Culture

Iraqi Christians Look to Reclaim Their Ancient Homes — It’s Now or Never

An Iraqi Christian man stands in his burned-out home in Qaraqosh in February. (Reuters photo: Muhammed Hamed)
Baghdad’s expulsion of ISIS from the Nineveh Plains gives them hope, but they must act fast to return and regain possession.

It was the night of August 6, 2014. Fresh from their capture of Mosul, ISIS fighters swept through the Nineveh Plains and overnight drove more than 12,000 Christian families from their homes and ancestral lands. The families fled, quite literally, with only the clothes on their backs.

In Kurdistan, they joined the approximately 15,000 Christians who had fled Mosul just weeks earlier. For the next three years, some 120,000 internally displaced persons, or IDPs, were housed, fed, and clothed by the Chaldean Archdiocese of Erbil. Led by Archbishop Bashar Warda, whose herculean efforts were made possible by the steadfast support of an array of faith-based agencies, the local Church was even able to open six new schools so the children would not be deprived of their education.

Now, with the third anniversary of that dark night in view, there is a glimmer of hope. The Iraqi government has just recaptured Mosul, while earlier this year ISIS was expelled from the Nineveh Plains. Iraq’s long-suffering Christians, worn out by many months of living in make-shift conditions, now want to go home.

Patriarch Louis Raphael Sako of the Chaldean Catholic Church has urged the Christian IDPs to “return quickly to reclaim their lands before others seize them” and to avoid internal disputes. “We are the indigenous people of this country and its ancient civilizations, he added. “Our history is traced back to the oldest Christian Church in the world.”

As of this writing, more than 1,200 families have returned to their newly repaired homes on the Nineveh Plains. However, 13,000 Christian-owned homes await repair or rebuilding. And the revamping of the basic infrastructure of the nine Christian towns and villages on the Plains requires major funding — well beyond the ability of faith-based groups to deliver. Meanwhile, the overall situation is far from stable and secure. The threat of renewed violence hangs over the land.

Baghdad may tout its defeat of ISIS, but the group’s Sunni co-religionists still feel like second-class citizens in Iraq, as their devastated cities get scant help from the government. That situation is made worse by the growing influence of Shiite Iran, thousands of whose fighters have joined Iraq’s security forces. There are also reports that ISIS militants are going underground, preparing for guerrilla warfare, suicide attacks, and car bombs.

Christians and other religious minorities count on Western governments not only to help fund the reconstruction but also to insist that both Baghdad and Kurdistan guarantee security.

Christians are at risk — yet again — of becoming collateral damage of the Sunni–Shiite battle for control of Iraq and the larger region.

The issues affecting the region are complex and constantly evolving. On September 25, 2017, the autonomous Kurdistan Regional Government will hold a referendum on declaring independence from Baghdad. KRG president Masud Barzani has promised that an independent Kurdistan would respect the rights of Christians living on the Nineveh Plains. However, a declaration of independence from Iraq proper may lead to a war pitting Baghdad against Kurdistan precisely on the Nineveh Plains — and Christians would again be put in harm’s way.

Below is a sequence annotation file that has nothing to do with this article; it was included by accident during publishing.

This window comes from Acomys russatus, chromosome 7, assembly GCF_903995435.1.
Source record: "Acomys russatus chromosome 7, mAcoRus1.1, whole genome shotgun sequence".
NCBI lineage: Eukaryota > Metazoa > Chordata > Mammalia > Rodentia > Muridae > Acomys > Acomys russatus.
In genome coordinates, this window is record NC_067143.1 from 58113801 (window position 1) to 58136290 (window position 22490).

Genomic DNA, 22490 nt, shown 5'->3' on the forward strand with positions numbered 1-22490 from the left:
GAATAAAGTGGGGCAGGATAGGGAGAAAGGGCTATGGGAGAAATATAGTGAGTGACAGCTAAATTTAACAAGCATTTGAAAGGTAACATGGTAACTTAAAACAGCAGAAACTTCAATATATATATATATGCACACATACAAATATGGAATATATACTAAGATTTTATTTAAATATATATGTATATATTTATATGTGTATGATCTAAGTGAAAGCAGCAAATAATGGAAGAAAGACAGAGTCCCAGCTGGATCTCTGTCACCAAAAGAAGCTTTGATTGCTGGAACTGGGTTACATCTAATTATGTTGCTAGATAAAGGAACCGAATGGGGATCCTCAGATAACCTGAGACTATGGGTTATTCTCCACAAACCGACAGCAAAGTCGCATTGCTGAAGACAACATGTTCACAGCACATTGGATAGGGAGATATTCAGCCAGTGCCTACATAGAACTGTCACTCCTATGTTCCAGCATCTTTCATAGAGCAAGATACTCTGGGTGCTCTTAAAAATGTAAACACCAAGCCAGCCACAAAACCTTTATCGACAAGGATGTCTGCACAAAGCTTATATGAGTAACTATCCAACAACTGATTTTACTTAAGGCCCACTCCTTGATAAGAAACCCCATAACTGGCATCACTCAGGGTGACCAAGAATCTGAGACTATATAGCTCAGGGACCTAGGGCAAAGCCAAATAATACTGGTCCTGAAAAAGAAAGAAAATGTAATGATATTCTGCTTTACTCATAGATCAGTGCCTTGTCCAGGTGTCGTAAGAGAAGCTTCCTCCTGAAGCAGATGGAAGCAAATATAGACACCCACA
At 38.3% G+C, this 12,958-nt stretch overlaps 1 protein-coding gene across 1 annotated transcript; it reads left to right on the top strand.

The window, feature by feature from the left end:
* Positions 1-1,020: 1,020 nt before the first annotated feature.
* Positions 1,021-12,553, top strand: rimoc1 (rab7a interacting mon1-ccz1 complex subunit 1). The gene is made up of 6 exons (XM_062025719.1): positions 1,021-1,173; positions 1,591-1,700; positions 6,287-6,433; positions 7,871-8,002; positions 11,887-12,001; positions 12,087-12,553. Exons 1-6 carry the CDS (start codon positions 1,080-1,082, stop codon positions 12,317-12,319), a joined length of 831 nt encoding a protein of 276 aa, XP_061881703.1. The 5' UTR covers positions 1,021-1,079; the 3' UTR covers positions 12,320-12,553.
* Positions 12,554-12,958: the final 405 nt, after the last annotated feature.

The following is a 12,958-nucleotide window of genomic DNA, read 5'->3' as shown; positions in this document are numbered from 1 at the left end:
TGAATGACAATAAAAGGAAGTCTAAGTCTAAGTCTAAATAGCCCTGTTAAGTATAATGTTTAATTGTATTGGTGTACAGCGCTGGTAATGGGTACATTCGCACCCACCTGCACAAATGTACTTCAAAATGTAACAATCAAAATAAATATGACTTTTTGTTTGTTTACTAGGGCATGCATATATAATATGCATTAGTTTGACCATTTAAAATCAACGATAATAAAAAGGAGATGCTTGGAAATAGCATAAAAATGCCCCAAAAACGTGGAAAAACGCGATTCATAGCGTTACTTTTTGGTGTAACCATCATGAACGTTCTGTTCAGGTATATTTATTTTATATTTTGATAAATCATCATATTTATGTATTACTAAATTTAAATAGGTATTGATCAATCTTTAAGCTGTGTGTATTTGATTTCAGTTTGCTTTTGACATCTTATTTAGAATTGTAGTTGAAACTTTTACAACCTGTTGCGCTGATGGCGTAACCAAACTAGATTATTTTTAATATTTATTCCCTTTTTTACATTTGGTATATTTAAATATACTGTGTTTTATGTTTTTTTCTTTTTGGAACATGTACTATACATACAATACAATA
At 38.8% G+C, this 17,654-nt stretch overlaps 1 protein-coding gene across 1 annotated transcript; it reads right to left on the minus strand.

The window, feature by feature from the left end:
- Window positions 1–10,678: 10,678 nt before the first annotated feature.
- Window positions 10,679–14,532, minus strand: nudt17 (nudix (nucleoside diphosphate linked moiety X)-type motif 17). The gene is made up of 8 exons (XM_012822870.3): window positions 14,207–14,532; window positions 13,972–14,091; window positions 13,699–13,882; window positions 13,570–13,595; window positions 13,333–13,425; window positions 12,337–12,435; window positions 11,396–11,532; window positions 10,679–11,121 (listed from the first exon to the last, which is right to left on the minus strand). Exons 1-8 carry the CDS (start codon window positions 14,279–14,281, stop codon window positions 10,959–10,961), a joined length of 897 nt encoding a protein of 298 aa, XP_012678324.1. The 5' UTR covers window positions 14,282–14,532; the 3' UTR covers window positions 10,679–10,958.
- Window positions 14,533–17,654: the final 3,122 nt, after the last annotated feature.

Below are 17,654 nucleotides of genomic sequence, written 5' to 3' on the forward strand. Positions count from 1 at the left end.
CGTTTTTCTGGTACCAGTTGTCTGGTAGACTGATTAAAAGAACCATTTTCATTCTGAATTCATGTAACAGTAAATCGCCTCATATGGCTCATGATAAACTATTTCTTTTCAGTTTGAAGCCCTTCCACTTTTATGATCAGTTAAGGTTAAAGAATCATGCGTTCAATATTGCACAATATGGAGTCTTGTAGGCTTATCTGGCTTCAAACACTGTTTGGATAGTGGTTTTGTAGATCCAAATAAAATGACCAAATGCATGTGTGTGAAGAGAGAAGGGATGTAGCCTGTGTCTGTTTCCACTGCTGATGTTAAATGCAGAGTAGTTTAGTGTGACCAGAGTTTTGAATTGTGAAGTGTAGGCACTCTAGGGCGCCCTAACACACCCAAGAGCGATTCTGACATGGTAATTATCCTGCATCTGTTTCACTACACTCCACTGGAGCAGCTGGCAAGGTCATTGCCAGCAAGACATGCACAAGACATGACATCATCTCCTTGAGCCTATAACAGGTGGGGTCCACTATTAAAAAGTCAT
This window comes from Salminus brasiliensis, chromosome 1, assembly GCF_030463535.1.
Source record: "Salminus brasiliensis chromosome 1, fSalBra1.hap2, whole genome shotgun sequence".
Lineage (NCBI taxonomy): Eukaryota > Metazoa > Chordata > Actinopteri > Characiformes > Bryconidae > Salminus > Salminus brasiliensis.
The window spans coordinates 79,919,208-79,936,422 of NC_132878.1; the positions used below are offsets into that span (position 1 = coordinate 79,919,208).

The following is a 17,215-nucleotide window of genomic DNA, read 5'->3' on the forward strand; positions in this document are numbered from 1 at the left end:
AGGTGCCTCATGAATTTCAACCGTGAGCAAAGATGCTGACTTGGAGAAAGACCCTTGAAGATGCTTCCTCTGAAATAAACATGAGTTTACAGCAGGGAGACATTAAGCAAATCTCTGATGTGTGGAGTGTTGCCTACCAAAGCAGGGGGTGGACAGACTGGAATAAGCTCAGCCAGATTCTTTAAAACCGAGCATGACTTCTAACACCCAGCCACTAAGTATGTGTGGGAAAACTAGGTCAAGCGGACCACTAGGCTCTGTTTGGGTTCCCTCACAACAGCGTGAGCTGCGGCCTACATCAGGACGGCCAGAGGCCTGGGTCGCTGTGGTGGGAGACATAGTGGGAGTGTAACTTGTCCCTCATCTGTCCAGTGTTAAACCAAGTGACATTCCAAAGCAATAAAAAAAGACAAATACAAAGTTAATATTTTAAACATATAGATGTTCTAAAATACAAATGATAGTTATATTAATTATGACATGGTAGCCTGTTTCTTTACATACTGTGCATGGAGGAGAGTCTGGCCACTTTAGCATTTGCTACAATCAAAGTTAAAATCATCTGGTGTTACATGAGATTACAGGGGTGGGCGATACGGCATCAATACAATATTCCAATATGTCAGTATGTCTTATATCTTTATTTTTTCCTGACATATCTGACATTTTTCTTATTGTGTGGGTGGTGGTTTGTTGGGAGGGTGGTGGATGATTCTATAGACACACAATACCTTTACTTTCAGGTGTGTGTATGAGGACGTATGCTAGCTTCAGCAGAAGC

Christians and other religious minorities count on the Western governments — and the U.S. in particular —not only to help fund the reconstruction of the Nineveh Plains but also to use their power and influence to get both Baghdad and Kurdistan to guarantee the security of all minorities and to ensure their equality of citizenship, including their property rights and freedom of worship.

The West must act now. For if a significant number of Christians do not return to the Nineveh Plains very soon, and the power vacuum persists into 2018, the hopes for an enduring renaissance of Christianity in Iraq may be dashed forever.

READ MORE:

A Christian Unit in Syria, on the Front Lines of the Caliphate War

America’s ISIS War is Becoming an Invasion of Syria

Mosul Battle Reports: Mission Still Far from Accomplished

Most Popular

Immigration

Angela Rye Knows You’re Racist

The political philosopher Michael Oakeshott said that the “rationalist” is hopelessly lost in ideology, captivated by the world of self-contained coherence he has woven from strands of human experience. He concocts a narrative about narratives, a story about stories, and adheres to the “large outline which ... Read More
Immigration

What the Viral Border-Patrol Video Leaves Out

In an attempt to justify Alexandria Ocasio-Cortez’s absurd comparison of American detention facilities to Holocaust-era concentration camps, many figures within the media have shared a viral video clip of a legal hearing in which a Department of Justice attorney debates a panel of judges as to what constitutes ... Read More
Politics & Policy

Pro-Abortion Nonsense from John Irving

The novelist has put up a lot of easy targets in his New York Times op-ed. I am going to take aim at six of his points, starting with his strongest one. First: Irving asserts that abortion was legal in our country from Puritan times until the 1840s, at least before “quickening.” That’s an overstatement. ... Read More
Film & TV

Murder Mystery: An Old Comedy Genre Gets Polished Up

I  like Adam Sandler, and yet you may share the sense of trepidation I get when I see that another of his movies is out. He made some very funny manboy comedies (Billy Madison, Happy Gilmore, The Waterboy) followed by some not-so-funny manboy comedies, and when he went dark, in Reign over Me and Funny People, ... Read More